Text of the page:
If you are under the impression that Observe and Report is just Paul Blart: Redux, you are mistaken. After location and occupation, the similarities between the movies cease. In fact, mall security guard Ronnie (Seth Rogan) is more like Travis Bickle, powerless, mentally ill, and socially peripheral, finding his path to relevance in punishing scum. In Ronnie’s case that means apprehending a parking lot flasher, who has not coincidentally targeted the object of Ronnie’s own lust, Brandi (Anna Faris). But Ronnie is no working class hero or even a mildly sympathetic loser. He is only the latest and most irredeemable addition to a long line of crass, sexist, man-boys plaguing theaters near you.
Incredibly, this role is a something of a departure for Rogen, whose loser characters usually wind up inexplicably endearing. Any pity we might feel for Ronnie when he is berated by his boss (Dan Bakkedahl), rejected by Brandi or mocked by Detective Harrison (Ray Liotta), quickly dissipates when we see that he gives as good as he gets. Actually, most everyone here is wholly unlikeable. Ronnie is not just bitter and disappointed, he’s psychotic and vengeful; Brandi’s sluttiness knows no bounds; Harrison is a cruel bully. Each is so extreme, so deliberately offensive, that we’re left to stare in slack-jawed astonishment at the train wreck of their encounters.
That said, Observe and Report is completely pointless. It briefly considers Ronnie’s fearfulness, his dread of the obscurity and weakness he’s already living out, epitomized in the limits of his job, to observe and report, never to act. Despite his incessant posturing, Ronnie is only too aware of his situation, explaining to fellow guard Dennis (Michael Peña in a gross, stereotyped role) their “meaningless existence.” Indeed, he recalls, the “disgusting pervert” as the best thing that ever happened to him. Unconcerned with the female victims, Ronnie is grateful for Brandi’s upset, as it gives him cause to interact with her. He can only understand the flasher as a starting point down a path that leads to his imagined reward, the world’s respect and thanks that he is “a great man.”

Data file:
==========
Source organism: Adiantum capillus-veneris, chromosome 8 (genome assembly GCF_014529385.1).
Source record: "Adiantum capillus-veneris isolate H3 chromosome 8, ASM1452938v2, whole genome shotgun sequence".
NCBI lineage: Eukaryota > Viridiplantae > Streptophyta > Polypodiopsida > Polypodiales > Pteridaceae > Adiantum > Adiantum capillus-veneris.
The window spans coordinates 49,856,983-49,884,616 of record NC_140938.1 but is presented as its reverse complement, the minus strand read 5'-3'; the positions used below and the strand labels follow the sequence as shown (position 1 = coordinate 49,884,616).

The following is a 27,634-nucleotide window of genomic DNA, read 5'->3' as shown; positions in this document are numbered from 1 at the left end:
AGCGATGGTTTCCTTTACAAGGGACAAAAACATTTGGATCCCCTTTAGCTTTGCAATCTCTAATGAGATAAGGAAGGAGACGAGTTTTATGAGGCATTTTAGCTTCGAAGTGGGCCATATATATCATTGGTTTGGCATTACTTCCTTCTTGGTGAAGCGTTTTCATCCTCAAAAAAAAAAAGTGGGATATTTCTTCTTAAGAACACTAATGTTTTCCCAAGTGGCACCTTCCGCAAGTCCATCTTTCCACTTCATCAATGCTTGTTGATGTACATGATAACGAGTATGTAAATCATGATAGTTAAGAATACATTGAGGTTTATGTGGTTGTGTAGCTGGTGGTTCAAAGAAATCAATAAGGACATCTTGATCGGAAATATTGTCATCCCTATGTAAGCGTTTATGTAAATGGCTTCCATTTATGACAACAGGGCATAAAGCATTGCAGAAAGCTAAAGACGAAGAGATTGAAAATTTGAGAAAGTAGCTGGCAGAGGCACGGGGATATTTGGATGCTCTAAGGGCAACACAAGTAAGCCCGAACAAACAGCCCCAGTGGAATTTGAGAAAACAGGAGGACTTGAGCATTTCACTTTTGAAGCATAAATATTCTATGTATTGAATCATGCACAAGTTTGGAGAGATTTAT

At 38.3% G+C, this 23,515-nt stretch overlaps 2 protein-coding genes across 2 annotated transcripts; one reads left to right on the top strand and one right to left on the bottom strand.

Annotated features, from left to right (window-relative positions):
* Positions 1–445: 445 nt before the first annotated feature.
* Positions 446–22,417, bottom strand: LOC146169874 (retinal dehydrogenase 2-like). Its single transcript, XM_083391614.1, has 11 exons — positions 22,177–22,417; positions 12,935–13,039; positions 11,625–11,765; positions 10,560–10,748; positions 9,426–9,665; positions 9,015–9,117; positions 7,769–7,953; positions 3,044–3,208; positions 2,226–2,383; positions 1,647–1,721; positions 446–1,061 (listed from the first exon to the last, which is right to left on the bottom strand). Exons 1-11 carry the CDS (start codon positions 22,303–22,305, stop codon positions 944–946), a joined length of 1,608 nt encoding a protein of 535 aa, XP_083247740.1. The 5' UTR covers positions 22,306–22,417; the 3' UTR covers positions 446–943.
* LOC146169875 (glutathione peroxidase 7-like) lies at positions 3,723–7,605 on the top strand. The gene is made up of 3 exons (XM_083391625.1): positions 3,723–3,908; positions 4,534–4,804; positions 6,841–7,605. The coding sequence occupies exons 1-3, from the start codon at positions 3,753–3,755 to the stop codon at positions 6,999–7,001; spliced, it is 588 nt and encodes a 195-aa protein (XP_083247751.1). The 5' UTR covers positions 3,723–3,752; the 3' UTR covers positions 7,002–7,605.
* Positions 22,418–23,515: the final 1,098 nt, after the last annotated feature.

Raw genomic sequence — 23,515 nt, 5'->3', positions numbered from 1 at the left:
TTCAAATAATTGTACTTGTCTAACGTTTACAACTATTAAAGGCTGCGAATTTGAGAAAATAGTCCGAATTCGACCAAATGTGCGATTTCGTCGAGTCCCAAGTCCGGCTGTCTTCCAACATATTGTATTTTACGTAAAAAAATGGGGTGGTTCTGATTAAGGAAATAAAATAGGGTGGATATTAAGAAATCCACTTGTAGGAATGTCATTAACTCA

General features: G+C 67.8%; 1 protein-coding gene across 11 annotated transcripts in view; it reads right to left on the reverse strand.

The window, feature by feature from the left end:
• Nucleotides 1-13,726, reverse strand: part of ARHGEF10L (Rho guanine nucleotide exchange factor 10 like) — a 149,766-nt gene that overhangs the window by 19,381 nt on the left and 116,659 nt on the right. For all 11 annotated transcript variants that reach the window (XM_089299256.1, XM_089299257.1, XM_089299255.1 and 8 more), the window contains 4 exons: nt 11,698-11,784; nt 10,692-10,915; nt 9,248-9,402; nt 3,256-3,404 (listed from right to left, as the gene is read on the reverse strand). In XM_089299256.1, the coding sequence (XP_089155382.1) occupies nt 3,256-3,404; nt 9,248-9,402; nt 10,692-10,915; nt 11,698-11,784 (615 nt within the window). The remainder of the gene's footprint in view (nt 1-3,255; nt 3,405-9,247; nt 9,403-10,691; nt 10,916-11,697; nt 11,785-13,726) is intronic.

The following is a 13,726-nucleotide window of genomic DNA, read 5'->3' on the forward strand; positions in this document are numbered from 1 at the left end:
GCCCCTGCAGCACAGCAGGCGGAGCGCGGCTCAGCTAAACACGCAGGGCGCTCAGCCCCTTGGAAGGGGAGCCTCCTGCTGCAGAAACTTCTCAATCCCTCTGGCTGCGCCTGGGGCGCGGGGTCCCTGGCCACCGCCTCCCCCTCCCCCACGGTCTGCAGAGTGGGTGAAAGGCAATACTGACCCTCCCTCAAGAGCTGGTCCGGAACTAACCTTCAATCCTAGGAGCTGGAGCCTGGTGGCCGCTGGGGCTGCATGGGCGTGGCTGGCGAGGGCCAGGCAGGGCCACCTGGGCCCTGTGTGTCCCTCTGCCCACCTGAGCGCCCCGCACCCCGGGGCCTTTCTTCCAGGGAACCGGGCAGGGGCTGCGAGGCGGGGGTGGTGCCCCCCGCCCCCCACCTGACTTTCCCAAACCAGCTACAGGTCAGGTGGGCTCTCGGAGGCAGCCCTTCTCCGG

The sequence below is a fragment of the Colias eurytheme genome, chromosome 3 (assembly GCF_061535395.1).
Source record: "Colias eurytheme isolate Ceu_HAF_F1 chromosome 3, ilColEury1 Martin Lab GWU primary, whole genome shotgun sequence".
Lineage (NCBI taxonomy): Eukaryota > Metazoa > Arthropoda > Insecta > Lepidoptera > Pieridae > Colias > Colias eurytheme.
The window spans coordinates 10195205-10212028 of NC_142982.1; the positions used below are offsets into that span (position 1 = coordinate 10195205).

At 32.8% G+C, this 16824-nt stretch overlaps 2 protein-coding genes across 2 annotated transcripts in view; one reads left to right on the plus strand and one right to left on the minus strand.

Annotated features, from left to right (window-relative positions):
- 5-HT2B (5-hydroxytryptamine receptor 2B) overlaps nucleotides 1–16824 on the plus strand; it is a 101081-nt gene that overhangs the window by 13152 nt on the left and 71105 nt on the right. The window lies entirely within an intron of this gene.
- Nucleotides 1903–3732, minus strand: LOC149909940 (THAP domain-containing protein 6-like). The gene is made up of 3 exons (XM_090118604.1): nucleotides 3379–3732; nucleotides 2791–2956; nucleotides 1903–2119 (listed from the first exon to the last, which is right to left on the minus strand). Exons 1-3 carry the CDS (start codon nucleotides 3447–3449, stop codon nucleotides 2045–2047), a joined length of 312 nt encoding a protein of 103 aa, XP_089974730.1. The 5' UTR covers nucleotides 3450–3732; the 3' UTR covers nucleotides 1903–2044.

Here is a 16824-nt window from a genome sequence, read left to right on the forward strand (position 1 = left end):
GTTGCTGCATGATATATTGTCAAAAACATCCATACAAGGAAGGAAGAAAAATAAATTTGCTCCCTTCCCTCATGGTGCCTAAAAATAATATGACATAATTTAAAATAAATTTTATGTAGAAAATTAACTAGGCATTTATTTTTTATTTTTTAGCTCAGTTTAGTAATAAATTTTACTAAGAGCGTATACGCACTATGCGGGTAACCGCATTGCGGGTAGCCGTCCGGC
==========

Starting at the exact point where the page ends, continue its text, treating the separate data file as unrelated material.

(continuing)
What exactly makes a man “great” is not so clear, though. Ronnie sees himself as a protector, especially of Brandi. In reality, he only victimizes her further, capitalizing first on her fear to get closer to her and later taking advantage of her drunkenness in a disturbing scene that can only be described as date rape. Worse, the film suggests that Brandi’s vulgarity makes her deserving of such treatment, and further that we should feel sorry for Ronnie for being delusional enough to find such a woman deserving of him. Brandi and the other women in the film, including Ronnie’s mother (Celia Weston) and even squeaky-clean Nell (Collette Wolfe), are pathetic caricatures (floozy, alcoholic, born-again virgin). They exist only to be acted upon, to be rescued, used or abused by Ronnie.
Though the connection is lost on him, it’s fitting that he obsesses over catching the flasher since he’s not only a reflection of Ronnie’s own drive to subject the mall-goers to his misperceived power, but also a glaring reminder of his ineffectuality. Because Ronnie has no legitimate authority, he is relegated to “observing” the flasher too, just like the victimized women.
Ronnie’s eventual realization that he doesn’t need his job to know who he is might be seen as progress, but it’s hardly greatness. Observe and Report proposes that a man who feels worthless is capable of a violent rage. If this sounds edgy, it’s not. The film reduces this scary possibility to an unpleasant, bipolar vigilante who has stopped taking his Clozapine.